Arizona The green-brushed mountains of Arizona were the backdrop for Greenbiz 2020 and BP's announcement that it will become net-zero by 2050. Synthetic biology will likely be needed to get there. LAURA COLQUITT ON UNSPLASH
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Will Synthetic Biology Be In The Toolbox Of BP’s New Climate-Neutral CEO?

A few weeks ago I traveled to Arizona to be among the towering saguaro and pungent sagebrush as hundreds of business leaders met to discuss sustainable business practices. The event was GreenBiz, an annual gathering in the desert that attracts many of the usual suspects from various industries — Fortune 500 sustainability czars, green technology wonks, and impassioned members of NGOs.

“Greenbiz is the premier event for the sustainability community,” says Ellie Buechner, VP of conferences at the media and events company.

Arizona is an apt setting for such a conference. The state’s searing summers and frosty winters combined with its unique, arid ecology put it at severe risk from climate change. According to a recent survey, 71 percent of Arizona voters now say climate change is a serious threat.

BP was at the event. But what’s an oil giant doing at a green tech conference?

Bernard Looney, a longtime BP insider, was recently tapped as the company’s new CEO. He began at the firm as a drilling engineer in 1991, eventually rising to manage global exploration, development, and production of oil and gas. Under the old leadership, BP collected over $303 billion in revenue in 2018. It also says it was responsible for 415 million metric tons of CO2 emissions, roughly the same amount as Australia.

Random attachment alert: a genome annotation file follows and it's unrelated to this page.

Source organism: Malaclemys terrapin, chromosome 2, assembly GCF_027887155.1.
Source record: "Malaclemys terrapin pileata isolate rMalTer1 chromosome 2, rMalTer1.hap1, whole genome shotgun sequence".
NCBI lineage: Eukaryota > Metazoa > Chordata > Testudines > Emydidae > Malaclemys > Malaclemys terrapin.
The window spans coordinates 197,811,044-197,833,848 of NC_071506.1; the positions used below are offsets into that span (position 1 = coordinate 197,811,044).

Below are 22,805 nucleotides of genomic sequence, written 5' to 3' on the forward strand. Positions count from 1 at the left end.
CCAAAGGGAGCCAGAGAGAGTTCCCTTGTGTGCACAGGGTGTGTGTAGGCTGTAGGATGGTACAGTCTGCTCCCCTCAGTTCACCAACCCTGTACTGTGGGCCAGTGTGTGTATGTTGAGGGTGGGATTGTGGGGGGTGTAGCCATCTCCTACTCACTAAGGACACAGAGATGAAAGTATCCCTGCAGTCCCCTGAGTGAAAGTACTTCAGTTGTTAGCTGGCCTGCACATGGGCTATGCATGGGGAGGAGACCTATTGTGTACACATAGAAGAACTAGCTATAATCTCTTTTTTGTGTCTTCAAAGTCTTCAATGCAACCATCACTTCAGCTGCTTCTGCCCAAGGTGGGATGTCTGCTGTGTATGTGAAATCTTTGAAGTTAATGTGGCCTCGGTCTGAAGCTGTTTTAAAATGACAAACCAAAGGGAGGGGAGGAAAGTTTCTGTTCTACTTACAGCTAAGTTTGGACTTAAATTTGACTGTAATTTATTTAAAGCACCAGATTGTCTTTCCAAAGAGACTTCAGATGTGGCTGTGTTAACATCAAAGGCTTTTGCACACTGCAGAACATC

So, BP might seem an odd fit at GreenBiz. But its presence is likely part of a concerted effort by BP to shift its operations — and image — toward a greener future.

Aiming For Net Zero

On February 12, Looney announced BP’s ambition to become a net-zero company by 2050.

“We have got to change – and change profoundly. But it is more than having to change – we want to change, because it is the right thing for the world, and it is a tremendous business opportunity for BP,” he said in a statement.

How exactly BP intends to execute on this promise has yet to be defined; A detailed roadmap will come out in September, the company says. But a few points from BP’s new climate focus do deserve recognition:

  • BP’s new corporate purpose: “reimagining energy for people and our planet.”
  • BP’s entire corporate structure is being broken down and rebuilt to enable its net-zero goals.
  • BP will now advocate for “policies that support net zero, including carbon pricing.”

“The world’s carbon budget is finite and running out fast; we need a rapid transition to net zero,” Looney said. “We all want energy that is reliable and affordable, but that is no longer enough. It must also be cleaner. To deliver that, trillions of dollars will need to be invested in replumbing and rewiring the world’s energy system. It will require nothing short of reimagining energy as we know it.

Getting On The Bandwagon

I’ve written previously about how U.S. tech giants and other corporations are turning to synthetic biology as a key tool for building sustainable businesses. This booming industry is taking on everything from bio-designing cruelty-free beauty products to growing scratch-resistant cell phone screen, to storing all the world’s data in a teaspoon of DNA. Just last month I spoke to Asia’s richest man, Reliance’s Mukesh Ambani, who also owns the largest oil refinery in the world. He shared with me why he believes biology is poised to “lead the world.”